By "Take-away bag", I assume you mean a cubic-yard bag that gets picked up by a disposal company? Yeah I've used them before. They're quite costly for how small they are. Take a look around your home, an see if you would benefit from having an actual dumpster for a few days. It might be a great opportunity to purge and de-clutter. Small dumpsters are only a bit more than those cubic yard bags.

[–]AutomaticControlNerd 0 points1 point  (1 child)

That might be worth while. I also could just pack it up and take it to the dump myself, I know the cost is reasonable. I was talking about a cubic yard bag. I guess I hadn't asked about it, was just thinking I'd have to do that if I couldn't save it.

I'm Thankful this project is small. Over all, it's just 15 of wall, one section is a 4x8ft half wall. When I break open the other wall section, I'm hoping to see that it's also two 4ft sections stacked ontop of eachother. Knowing my luck, it will be a full 8ft stud section that I'll have to disassemble. At least I know that I don't need to be shy with the demo.

I'll look into getting a small dumpster. I have six weeks before the contractors show up for their part of the work, so I'm not in crunch time just yet.

[–]--Ty--Pro Commenter 0 points1 point  (0 children)

Drywall makes a lot of mess, so take that into consideration when it comes to protecting the inside of your car/truck, if you go that way.

Also, wear respiratory protection.

[–]saintpillow 0 points1 point  (3 children)

Need Advice on a Home Lighting (Rental) Situation

Long story, but we have found ourselves living in a ... poorly thought-out apartment building with wildly inadequate lighting (literally no overhead lighting in the living room, despite high ceilings - baffling.)

Floor lamps are out of the question as we have a hyperactive puppy and the ceilings are too high for ceiling lamps to be effective.

After a brief attempt with small, tappable/remote-operated overhead lights (powered by C batteries and the mounts would not stick), I'm hoping someone has a creative solution given the following parameters:

  • No pre-installed location for an overhead light fixture (spent an hour combing the ceiling with a stud finder/current detector as this was my first thought)
  • Minimal damage that can't be repaired with paint/spackle
  • Ideally could be turned on/off via remote or app
  • Preferably LED (do not care about different color lights, just need/want to better illuminate the room
  • Dimming is a plus but is not required (already found an excellent wallmount, rechargeable reading light but it does not quite illuminate the whole room and the battery doesn't last long at maximum brightness.)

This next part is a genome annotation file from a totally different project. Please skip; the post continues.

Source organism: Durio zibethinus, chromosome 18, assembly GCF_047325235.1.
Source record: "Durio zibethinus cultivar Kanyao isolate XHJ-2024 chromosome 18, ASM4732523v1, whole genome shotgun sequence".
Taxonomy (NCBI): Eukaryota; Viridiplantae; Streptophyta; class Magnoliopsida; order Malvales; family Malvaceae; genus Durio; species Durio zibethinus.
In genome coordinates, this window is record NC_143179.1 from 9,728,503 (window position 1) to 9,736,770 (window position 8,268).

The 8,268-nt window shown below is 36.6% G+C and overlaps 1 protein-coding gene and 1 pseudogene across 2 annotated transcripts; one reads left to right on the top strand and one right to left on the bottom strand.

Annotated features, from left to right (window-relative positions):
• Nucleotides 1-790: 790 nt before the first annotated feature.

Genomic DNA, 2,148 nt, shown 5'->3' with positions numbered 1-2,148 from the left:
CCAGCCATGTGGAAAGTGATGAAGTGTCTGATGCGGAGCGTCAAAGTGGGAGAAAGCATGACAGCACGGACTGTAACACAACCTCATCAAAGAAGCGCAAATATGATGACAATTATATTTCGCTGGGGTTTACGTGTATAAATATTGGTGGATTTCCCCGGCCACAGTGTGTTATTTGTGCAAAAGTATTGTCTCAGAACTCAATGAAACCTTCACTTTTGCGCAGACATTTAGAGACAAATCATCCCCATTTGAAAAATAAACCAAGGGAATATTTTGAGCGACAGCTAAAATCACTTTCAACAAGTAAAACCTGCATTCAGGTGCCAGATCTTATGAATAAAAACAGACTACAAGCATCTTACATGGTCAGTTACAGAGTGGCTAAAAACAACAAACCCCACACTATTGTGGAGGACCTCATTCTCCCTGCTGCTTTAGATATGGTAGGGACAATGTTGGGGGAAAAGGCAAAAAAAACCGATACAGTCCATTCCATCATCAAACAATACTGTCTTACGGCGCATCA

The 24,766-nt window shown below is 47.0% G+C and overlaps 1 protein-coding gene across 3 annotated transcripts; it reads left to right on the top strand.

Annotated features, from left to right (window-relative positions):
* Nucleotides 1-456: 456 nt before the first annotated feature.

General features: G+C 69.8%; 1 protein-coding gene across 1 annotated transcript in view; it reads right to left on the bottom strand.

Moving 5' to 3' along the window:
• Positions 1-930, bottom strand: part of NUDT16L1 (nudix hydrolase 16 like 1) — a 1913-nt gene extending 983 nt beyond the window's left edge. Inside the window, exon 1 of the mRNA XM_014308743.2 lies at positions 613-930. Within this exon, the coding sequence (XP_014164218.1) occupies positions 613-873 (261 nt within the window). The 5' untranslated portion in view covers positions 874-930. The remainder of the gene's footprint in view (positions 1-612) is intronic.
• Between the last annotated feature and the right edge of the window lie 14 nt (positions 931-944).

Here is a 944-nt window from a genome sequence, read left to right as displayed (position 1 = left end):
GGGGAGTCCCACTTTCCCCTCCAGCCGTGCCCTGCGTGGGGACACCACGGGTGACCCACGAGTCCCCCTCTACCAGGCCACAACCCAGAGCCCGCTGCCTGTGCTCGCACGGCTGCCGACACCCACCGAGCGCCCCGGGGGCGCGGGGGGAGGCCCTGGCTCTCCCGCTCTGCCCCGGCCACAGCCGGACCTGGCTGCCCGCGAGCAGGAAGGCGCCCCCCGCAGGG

I'm at my wit's end trying to solve this problem and am hoping someone here has a novel suggestion.

[–]--Ty--Pro Commenter 2 points3 points  (2 children)

The height of a ceiling has little to no effect on lights in the space. Light doesn't get weaker over greater distances, it just spreads out more. But in an enclosed space, that greater spread doesn't change anything.

5000 lumens in a room with 8' ceilings is still 5000 lumens in a room with 12' ceilings. The only loss of light comes from the light that is absorbed by the 4'-tall strip of walls running around the room in excess of the original 8' height -- but this is a very small amount of loss.

If you can't have lights on the floor, and you dont want lights on the ceiling, then the only remaining option is lights on the walls.

[–]saintpillow -1 points0 points  (1 child)

I think you missed the point - why would an apartment with high ceilings not have existing overhead lighting?

[–]--Ty--Pro Commenter 3 points4 points  (0 children)

People make all sorts of weird design decisions. Most of them are motivated by money and nothing else. Apartments tend to have concrete ceilings. To get lighting up there, the builders need to either plan for it from the start, and do concrete drilling or cast-in-place boxes, or they need to install a drop ceiling.

In any case, like I said, if you can't have lights on the floor, and you don't want / can't have them on the ceiling, the only remaining option is lights on the walls.

[–]MisterFistYourSister 0 points1 point  (0 children)

Hi all. I'm wondering if anyone can offer suggestions on mounting a tv above a fireplace. There are no studs in the area above the fireplace, and it is a rental so causing damage (e.g. studless mounts and their dozens of nails) to the unit is a concern. The mantle is too shallow for a conventional base, maybe about 6" deep. I'm mounting a 43" tv. Are there maybe any shallow stands, or alternative methods of mounting a tv I'm not thinking of? Thanks in advance

[–]J4nG 0 points1 point  (3 children)

Following up on this project, thanks /u/--Ty-- for the advice.

I've got the ground dug, edging in place, and just got the decomposed granite delivered.